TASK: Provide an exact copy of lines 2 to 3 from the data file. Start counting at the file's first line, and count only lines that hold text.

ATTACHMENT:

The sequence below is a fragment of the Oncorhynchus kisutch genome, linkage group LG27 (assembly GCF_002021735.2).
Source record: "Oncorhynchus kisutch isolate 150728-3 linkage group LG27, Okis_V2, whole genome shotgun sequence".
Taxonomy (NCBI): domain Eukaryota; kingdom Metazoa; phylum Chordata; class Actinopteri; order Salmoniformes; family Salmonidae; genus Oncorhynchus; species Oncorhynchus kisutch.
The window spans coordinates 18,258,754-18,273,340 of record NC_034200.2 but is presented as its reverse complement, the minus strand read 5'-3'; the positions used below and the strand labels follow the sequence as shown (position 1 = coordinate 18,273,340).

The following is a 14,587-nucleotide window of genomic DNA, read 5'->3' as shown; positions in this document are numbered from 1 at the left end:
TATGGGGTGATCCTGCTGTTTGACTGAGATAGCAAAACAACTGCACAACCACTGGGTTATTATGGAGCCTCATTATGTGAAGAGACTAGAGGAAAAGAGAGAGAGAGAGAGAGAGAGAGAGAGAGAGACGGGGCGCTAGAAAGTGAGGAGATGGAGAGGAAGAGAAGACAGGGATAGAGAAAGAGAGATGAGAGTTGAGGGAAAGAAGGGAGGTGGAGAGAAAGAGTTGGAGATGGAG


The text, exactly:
Source record: "Oncorhynchus kisutch isolate 150728-3 linkage group LG27, Okis_V2, whole genome shotgun sequence".
Taxonomy (NCBI): domain Eukaryota; kingdom Metazoa; phylum Chordata; class Actinopteri; order Salmoniformes; family Salmonidae; genus Oncorhynchus; species Oncorhynchus kisutch.